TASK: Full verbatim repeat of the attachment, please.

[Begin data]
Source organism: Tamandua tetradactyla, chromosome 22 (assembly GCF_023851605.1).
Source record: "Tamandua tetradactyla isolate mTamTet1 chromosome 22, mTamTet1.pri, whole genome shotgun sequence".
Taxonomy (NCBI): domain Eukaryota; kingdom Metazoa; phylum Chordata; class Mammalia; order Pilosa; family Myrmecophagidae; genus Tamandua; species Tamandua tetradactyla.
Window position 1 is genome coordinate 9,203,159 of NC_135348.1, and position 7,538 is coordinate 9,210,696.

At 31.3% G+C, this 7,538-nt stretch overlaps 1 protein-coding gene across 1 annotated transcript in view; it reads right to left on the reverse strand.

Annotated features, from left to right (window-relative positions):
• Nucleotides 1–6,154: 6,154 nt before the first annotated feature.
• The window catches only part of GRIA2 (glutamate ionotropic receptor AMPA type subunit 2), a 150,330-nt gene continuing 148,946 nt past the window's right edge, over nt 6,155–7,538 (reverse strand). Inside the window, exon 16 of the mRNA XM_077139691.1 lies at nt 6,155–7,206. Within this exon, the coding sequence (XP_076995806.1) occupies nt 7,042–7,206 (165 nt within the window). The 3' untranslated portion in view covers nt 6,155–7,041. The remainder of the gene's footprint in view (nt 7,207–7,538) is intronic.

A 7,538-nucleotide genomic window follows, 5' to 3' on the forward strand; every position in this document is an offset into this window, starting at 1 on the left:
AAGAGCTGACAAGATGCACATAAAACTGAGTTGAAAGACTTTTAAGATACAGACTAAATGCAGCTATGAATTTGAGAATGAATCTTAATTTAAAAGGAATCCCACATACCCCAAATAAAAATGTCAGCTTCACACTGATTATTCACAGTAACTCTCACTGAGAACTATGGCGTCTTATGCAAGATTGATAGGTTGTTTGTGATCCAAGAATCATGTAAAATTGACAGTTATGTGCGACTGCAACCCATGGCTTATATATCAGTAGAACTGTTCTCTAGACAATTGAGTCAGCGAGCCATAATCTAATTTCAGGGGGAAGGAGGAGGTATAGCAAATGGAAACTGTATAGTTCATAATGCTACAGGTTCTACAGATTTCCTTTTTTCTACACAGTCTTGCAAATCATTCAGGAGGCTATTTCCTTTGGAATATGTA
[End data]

Source organism: Tamandua tetradactyla, chromosome 22 (assembly GCF_023851605.1).
Source record: "Tamandua tetradactyla isolate mTamTet1 chromosome 22, mTamTet1.pri, whole genome shotgun sequence".
Taxonomy (NCBI): domain Eukaryota; kingdom Metazoa; phylum Chordata; class Mammalia; order Pilosa; family Myrmecophagidae; genus Tamandua; species Tamandua tetradactyla.
Window position 1 is genome coordinate 9,203,159 of NC_135348.1, and position 7,538 is coordinate 9,210,696.

At 31.3% G+C, this 7,538-nt stretch overlaps 1 protein-coding gene across 1 annotated transcript in view; it reads right to left on the reverse strand.

Annotated features, from left to right (window-relative positions):
• Nucleotides 1–6,154: 6,154 nt before the first annotated feature.
• The window catches only part of GRIA2 (glutamate ionotropic receptor AMPA type subunit 2), a 150,330-nt gene continuing 148,946 nt past the window's right edge, over nt 6,155–7,538 (reverse strand). Inside the window, exon 16 of the mRNA XM_077139691.1 lies at nt 6,155–7,206. Within this exon, the coding sequence (XP_076995806.1) occupies nt 7,042–7,206 (165 nt within the window). The 3' untranslated portion in view covers nt 6,155–7,041. The remainder of the gene's footprint in view (nt 7,207–7,538) is intronic.

A 7,538-nucleotide genomic window follows, 5' to 3' on the forward strand; every position in this document is an offset into this window, starting at 1 on the left:
AAGAGCTGACAAGATGCACATAAAACTGAGTTGAAAGACTTTTAAGATACAGACTAAATGCAGCTATGAATTTGAGAATGAATCTTAATTTAAAAGGAATCCCACATACCCCAAATAAAAATGTCAGCTTCACACTGATTATTCACAGTAACTCTCACTGAGAACTATGGCGTCTTATGCAAGATTGATAGGTTGTTTGTGATCCAAGAATCATGTAAAATTGACAGTTATGTGCGACTGCAACCCATGGCTTATATATCAGTAGAACTGTTCTCTAGACAATTGAGTCAGCGAGCCATAATCTAATTTCAGGGGGAAGGAGGAGGTATAGCAAATGGAAACTGTATAGTTCATAATGCTACAGGTTCTACAGATTTCCTTTTTTCTACACAGTCTTGCAAATCATTCAGGAGGCTATTTCCTTTGGAATATGTA